Today’s much-anticipated speech from Bashar al-Assad, the Syrian president, failed to lift the country’s emergency laws (which have been in effect since 1963) nor did he offer any concrete political reforms or concessions.
Instead, Assad blamed unidentified “conspirators” for inciting the unrest in Syria and suggested some are working in league with Israel to destroy the country from within.
Also, during the one-hour speech Assad also criticized social networking websites and pan-Arabic satellite television news channels.
Assad insisted he supports reform but made no statement that he would ease the one-party rule in the country.
The emergency law and political party’s law have been under study for a year. There are more, unannounced reforms ... but giving a timeframe is a logistic matter, he said.
Syria, one of the most repressive states in the Arab world, has been jolted by an unprecedented wave of protests for the past four weeks which have resulted in the death of dozens of people and arrest of hundreds of others.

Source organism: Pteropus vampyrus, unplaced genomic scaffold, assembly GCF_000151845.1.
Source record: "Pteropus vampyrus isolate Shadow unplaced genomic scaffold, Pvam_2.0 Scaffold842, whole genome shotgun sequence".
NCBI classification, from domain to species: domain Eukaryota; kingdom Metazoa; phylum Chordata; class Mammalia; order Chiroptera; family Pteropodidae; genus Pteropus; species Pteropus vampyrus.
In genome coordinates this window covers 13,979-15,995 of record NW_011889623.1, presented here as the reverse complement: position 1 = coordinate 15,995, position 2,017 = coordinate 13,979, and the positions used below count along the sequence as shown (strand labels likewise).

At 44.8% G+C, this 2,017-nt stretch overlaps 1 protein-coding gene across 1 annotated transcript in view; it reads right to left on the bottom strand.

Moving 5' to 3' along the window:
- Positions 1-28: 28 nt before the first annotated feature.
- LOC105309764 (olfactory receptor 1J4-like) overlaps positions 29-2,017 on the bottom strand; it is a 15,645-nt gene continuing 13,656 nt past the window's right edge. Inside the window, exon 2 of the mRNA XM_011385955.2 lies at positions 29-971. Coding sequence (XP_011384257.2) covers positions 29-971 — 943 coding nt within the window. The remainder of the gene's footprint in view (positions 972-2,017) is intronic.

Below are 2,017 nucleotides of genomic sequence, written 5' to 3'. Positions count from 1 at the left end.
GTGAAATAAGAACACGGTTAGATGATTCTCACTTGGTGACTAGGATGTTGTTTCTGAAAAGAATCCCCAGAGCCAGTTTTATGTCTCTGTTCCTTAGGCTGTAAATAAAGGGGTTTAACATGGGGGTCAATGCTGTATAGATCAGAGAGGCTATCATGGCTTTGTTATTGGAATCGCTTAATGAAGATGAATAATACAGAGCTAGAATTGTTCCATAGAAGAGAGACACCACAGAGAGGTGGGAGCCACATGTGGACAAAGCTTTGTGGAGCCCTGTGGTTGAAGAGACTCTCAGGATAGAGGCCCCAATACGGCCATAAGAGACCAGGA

Assad’s speech was a great disappointment to activists after all the hope and buildup of the past few days, particularly after news of the cabinet’s resignation.
“We have returned to the point zero,” said Razan Zeitouneh, a human rights lawyer in Damascus, according to Christian Science Monitor.
Another Syrian activist said: “It would have been better if he had said nothing than to raise everyone’s hopes beforehand only to crush them again.:
Anne-Marie Slaughter, a professor of politics and international affairs at Princeton University, tweeted “Short version Bashar speech: reforms maybe. Foreign conspiracies definitely. Satellite channels are bad.”
There were also reports that after Assad’s speech, gunfire broke out in the city of Latakia, where 12 people were killed last week during protests.
Palash has worked as a business journalist for 21 years in New York.